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Songwriter's Monthly, Aug. '11, #139 - Gabrielle Wortman

Songwriter's Monthly, Aug. '11, #139 - Gabrielle Wortman

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Published by SongwritersMonthly
It's not all butterflies and bubbles! Gabrielle Wortman talks openly about a side of love that typically doesn't appear in songs. She also discusses the rush of live performances and reveals a dark moment from her past!
It's not all butterflies and bubbles! Gabrielle Wortman talks openly about a side of love that typically doesn't appear in songs. She also discusses the rush of live performances and reveals a dark moment from her past!

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Published by: SongwritersMonthly on Aug 26, 2011
Copyright:Attribution Non-commercial

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08/29/2011

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An ominous thumping that soundsdisturbingly like only half of a heartbeatemerges from the emptiness andanchors the haunting twirl of a pianocaught in an endless loop of unease.The breathy whisper of sensual vocalsenter, cautioning, revealing a darkness.It’s an addiction, something outside of reason and beyond control. There is adisquieting angst and a rippling of fearthat pirouettes across the flesh. Thisunsettling wash of emotions, bothunpredictable and foreboding, is love. “Everyone always writes about thebutterflies and bubbles,” GabrielleWortman began, “but I think there is atotally different side of falling in love.It’s angst ridden and, when it’sunrequited, there’s anxiety, there’spain, and there’s confusion. When youfall in love you are losing control.”  “Don’t Let Me Lose Control” is theopening track on Gabrielle’s
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, an offering of songs thatexplore a darker side of falling in love.The music is propelled by a lush andinviting bleakness that brings to mindEvanescence’s Amy Lee colliding withthe rich and soulful roar of Etta James.Contrary to the tense, things-coiled-in-shadows-waiting-to-strike tone of thisEP, Wortman is a vibrant young womanwho could easily be mistaken for thestunning Blake Lively. She speaks withthe charged sparkle of a girl who has just stepped off of the most amazingroller coaster ride in the world and can’twait to tell you all about it!When I asked her about the possibleautobiographical nature of “Don’t Let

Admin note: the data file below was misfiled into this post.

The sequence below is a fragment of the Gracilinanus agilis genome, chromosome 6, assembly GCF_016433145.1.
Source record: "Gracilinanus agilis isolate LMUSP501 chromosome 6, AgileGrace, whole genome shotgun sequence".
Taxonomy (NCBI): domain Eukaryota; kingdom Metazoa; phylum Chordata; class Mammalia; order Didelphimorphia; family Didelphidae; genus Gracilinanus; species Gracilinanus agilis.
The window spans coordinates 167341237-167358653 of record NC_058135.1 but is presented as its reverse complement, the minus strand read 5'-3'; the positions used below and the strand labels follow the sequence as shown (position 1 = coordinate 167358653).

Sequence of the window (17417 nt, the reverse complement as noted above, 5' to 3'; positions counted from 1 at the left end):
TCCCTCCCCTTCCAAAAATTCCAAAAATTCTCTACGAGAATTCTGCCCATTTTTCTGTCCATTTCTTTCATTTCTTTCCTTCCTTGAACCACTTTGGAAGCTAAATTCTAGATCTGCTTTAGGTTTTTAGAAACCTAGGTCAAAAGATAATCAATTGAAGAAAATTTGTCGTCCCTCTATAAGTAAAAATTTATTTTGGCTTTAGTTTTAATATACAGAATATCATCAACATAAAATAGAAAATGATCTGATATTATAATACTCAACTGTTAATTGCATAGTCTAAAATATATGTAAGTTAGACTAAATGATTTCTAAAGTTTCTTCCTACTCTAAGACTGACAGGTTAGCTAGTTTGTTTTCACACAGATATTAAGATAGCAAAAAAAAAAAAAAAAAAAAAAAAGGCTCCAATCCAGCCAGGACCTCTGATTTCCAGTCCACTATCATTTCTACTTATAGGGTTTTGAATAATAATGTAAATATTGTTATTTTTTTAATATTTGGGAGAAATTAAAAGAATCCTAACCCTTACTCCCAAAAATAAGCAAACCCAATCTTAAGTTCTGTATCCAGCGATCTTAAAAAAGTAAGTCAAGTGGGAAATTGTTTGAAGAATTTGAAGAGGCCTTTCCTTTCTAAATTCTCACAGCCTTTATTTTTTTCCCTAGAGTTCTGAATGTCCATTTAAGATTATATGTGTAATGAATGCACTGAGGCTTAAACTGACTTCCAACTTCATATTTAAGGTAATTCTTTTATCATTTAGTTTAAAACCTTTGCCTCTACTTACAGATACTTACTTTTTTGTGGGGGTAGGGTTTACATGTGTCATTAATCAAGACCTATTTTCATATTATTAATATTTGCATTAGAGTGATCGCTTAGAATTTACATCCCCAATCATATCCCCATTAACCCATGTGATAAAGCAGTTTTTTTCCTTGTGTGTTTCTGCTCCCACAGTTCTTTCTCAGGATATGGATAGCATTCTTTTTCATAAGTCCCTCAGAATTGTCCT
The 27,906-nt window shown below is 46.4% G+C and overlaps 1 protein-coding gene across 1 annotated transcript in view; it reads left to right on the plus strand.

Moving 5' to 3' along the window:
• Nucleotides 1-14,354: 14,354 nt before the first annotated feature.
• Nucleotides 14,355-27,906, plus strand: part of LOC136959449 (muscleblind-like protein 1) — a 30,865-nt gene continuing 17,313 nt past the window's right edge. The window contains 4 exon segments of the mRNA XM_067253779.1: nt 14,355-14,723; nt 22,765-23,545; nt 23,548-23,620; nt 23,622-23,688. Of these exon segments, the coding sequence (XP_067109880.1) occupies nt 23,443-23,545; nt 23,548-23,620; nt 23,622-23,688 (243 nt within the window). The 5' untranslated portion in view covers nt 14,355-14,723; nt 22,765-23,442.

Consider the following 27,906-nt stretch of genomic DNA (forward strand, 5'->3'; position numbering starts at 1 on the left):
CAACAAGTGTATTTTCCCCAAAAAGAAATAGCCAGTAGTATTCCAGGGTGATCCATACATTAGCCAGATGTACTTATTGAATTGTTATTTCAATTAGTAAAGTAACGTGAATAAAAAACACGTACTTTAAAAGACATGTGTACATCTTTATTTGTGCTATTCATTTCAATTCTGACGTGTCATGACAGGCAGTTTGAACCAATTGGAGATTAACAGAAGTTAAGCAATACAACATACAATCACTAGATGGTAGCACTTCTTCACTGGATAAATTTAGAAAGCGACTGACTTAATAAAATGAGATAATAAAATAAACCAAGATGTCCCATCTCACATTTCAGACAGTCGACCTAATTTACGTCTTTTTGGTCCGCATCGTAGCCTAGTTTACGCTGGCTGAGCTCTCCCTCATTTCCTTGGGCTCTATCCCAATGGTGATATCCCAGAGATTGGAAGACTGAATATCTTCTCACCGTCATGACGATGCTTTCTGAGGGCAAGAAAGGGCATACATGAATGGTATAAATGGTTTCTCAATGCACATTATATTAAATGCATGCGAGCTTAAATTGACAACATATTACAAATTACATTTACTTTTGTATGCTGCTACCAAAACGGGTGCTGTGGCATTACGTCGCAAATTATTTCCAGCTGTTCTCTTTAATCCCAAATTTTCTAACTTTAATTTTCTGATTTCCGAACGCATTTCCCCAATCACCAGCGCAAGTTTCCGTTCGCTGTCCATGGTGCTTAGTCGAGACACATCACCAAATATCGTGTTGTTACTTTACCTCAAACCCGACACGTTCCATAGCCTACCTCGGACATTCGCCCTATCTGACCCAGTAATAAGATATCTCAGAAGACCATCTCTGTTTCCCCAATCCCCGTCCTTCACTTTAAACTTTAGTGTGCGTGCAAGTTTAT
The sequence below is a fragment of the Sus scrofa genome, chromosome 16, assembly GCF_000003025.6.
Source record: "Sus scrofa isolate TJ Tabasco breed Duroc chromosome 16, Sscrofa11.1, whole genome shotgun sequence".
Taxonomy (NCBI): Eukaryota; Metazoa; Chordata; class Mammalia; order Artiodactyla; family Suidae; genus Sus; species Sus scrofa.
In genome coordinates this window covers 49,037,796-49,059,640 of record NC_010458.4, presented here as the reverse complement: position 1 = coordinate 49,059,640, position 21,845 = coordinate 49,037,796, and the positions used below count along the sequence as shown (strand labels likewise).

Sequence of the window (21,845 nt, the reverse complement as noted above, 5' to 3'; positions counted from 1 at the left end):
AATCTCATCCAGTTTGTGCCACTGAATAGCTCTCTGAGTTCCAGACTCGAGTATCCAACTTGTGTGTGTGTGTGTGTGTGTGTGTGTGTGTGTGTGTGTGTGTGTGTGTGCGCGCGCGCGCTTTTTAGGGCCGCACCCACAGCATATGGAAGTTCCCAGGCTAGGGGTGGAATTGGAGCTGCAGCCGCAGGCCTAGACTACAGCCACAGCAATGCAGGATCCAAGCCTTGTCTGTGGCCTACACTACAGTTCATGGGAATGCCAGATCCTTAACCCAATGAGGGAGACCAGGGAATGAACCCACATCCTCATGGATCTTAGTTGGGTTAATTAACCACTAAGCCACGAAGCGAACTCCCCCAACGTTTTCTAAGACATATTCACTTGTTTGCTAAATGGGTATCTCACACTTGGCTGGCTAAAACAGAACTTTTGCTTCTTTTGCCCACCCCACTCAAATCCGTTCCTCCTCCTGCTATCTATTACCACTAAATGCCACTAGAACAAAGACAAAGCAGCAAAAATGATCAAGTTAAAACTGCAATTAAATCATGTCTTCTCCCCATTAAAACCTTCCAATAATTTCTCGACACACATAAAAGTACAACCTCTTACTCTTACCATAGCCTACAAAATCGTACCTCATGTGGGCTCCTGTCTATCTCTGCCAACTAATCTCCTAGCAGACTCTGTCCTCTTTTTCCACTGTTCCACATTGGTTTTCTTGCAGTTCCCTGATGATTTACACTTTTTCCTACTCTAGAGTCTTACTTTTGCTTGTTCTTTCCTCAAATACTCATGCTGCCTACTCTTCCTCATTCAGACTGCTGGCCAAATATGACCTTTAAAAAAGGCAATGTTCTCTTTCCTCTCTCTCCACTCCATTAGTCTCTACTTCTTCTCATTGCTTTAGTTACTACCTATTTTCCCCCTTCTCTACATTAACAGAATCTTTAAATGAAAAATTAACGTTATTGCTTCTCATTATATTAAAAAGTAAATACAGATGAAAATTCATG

Me Lose Control,” Gabrielle revealed, “I’ve definitely felt that way before — Ithink everybody has who has fallen inlove at any point — but this song wasinspired by one of my best friends whois also a songwriter. Even though we’venever had a romance — we’ll writesongs about each other as if we had,we sort of inspire each other’s writingprocess. But this song was definitelyinspired by him, it was more about theevents in his life than the events inmine.”  “Often, a true romance will blossombetween two actors who started off simply playing roles. Do you feel thatkind of closeness when working withanother musician?” I asked. “Yes, there’s definitely a closeness,” sheagreed, “because of the sheer amountof time it takes to finish preparing for aset and the sheer amount of timeyou’re with someone. Plus, you have tobe completely comfortable with tellingeach other how you feel about whatyou are playing and how you feel abouttheir song. In order to really be wideopen and to work with people in music,you have to be really comfortable withthem.” Gabrielle began her musical trainingwith a classical foundation, then around7th grade she started studying with “this crazy jazz pianist who was justincredible! He used to make me watchvideos of Thelonious Monk and peoplestanding on the piano and just the mostridiculous things! He really punched mein the face with that kind of stuff! Mylacrosse coach used to say, ‘Play theball, don’t let the ball play you,’ and Ifeel the same way about piano: Playthe piano, don’t let the piano play you!There should be no rules, you are incontrol.”  “I think that’s something that’s been socompletely lost with today’s pop stars,” she continued, “the most they can do isa four-chord progression. I think a lotof people want to start seeing that themusicians have virtuosity, a turn backto the days when we watched LittleRichard with our jaws on the floor as he

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